“IBC-13 Staff Finally Receive Retirement Pay After 22 Years”

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Retirement Pay Finally Given to IBC-13 Employees After Decades of Waiting

After 22 years and 28 management teams, the long-awaited retirement pay for the employees of the Intercontinental Broadcasting Corp. (IBC-13) has finally been released, according to Malacañang, the state-run media corporation. The Presidential Communications Secretary, Cheloy Garafil, announced on Saturday that it was only during the administration of President Ferdinand Marcos Jr. that the retirement pay was given to the IBC workers.

This news comes as a relief to the 145 employees who have dedicated their lives to the company. However, it is also a bittersweet moment as at least 25 of the retirees have already passed away before they could enjoy the fruits of their labor. The journey to receive their retirement pay has been long and arduous, spanning over two decades and involving numerous management changes within the company.

IBC-13, along with other government-owned media companies such as People’s Television Network and the Presidential Broadcast Service-Bureau of Broadcast Services, form the media arm of the Presidential Communication Office (PCO), led by Cheloy Garafil. The settlement of the claims of the IBC retirees was one of the marching orders from President Marcos, as he prioritized the welfare of media workers during his administration.

During the awarding ceremony on Friday, Garafil expressed her honor in being part of the long-awaited and well-deserved awarding of benefits to her colleagues in the media. She emphasized that addressing the welfare of media workers is one of the cornerstones of President Marcos’ administration and the PCO.

Jimmie Policarpio, the President and Chief Executive Officer of IBC-13, expressed his gratitude for the release of the retirement pay, which benefits around 200 families. He acknowledged the government of President Marcos for creating an environment that facilitated the resolution of the retirees’ claims. Policarpio also extended his thanks to the Senate, particularly its President Juan Miguel Zubiri, and Senators Aquilino Pimentel III, Jinggoy Estrada, and JV Ejercito, who sponsored the bill that made the payment possible.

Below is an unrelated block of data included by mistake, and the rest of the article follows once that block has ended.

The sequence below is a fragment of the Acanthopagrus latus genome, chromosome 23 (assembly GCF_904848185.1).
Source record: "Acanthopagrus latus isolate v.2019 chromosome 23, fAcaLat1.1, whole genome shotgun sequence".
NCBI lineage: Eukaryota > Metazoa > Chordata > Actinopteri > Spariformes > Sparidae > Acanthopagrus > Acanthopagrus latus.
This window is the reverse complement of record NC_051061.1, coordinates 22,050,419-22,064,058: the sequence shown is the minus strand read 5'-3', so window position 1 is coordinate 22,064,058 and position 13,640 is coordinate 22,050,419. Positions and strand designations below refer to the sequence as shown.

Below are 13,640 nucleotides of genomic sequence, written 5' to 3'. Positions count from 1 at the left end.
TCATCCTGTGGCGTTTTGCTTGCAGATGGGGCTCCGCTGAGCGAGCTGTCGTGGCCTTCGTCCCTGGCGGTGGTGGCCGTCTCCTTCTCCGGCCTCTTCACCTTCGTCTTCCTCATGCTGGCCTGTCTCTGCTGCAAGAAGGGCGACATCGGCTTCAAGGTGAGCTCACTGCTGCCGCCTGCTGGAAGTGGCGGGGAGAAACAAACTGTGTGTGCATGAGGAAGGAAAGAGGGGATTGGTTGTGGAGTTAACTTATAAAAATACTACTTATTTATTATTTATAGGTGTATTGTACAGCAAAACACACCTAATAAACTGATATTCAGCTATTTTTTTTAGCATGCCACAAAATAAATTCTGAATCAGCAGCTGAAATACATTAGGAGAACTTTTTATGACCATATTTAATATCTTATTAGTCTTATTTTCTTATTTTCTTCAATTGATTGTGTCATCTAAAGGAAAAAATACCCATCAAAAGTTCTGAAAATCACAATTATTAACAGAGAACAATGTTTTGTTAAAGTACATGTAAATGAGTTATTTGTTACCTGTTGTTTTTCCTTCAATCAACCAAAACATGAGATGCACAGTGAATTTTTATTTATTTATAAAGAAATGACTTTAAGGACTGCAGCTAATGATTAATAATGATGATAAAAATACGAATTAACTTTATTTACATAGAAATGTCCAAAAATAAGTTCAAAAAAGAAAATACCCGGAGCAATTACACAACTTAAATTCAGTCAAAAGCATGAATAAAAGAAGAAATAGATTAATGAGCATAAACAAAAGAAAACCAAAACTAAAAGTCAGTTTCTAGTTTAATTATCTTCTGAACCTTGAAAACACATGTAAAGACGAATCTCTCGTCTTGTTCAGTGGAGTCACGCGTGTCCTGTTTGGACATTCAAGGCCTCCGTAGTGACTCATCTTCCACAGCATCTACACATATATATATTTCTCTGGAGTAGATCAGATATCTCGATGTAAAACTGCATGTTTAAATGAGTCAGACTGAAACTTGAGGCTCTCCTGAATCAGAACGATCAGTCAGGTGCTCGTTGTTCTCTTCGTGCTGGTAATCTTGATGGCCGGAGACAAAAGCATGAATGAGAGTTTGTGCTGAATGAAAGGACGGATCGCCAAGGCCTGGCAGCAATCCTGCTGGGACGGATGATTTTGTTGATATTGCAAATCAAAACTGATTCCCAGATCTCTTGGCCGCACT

The management of IBC-13 also expressed their gratitude to Speaker Martin Romualdez, Finance Secretary Ralph Recto, Budget Secretary Amenah Pangandaman, and the Governance Council for Government-Owned and -Controlled Corporations, headed by Chairman Marius Corpus. They believe that this long-awaited retirement pay will allow the retirees to enjoy their remaining years with dignity and pride, knowing that they have served their country and people.

IBC-13 has a rich history, starting as a private company known as the Inter-Island Broadcasting Corp. in 1960. However, it wasn’t until the martial law years that the company reached its peak after being acquired by the Benedicto Group of Companies in 1975. Under the leadership of the late Marcos crony Roberto Benedicto, IBC-13 became the number one television station from 1977 to 1988. It broadcasted various socially relevant, entertaining, informative, and commercially viable programs during that time.

After the fall of the Marcos regime, the Presidential Commission on Good Government (PCGG), tasked with recovering the ill-gotten wealth of the Marcoses and their cronies, sequestered the TV station. In 1992, the company became wholly owned by the state following a compromise between the PCGG and Benedicto. In July 2000, IBC-13 was granted a 25-year franchise.

In 2010, IBC-13 came under the control of the Presidential Communications Operations Office, which was later reorganized and renamed as the Presidential Communications Office under the Marcos administration.

This long-awaited release of retirement pay to the employees of IBC-13 is a significant milestone in their lives. After years of waiting and uncertainty, they can now look forward to enjoying their remaining years with dignity and pride. It serves as a reminder of the importance of addressing the welfare of media workers and the value they bring to society.

Source: The Manila Times

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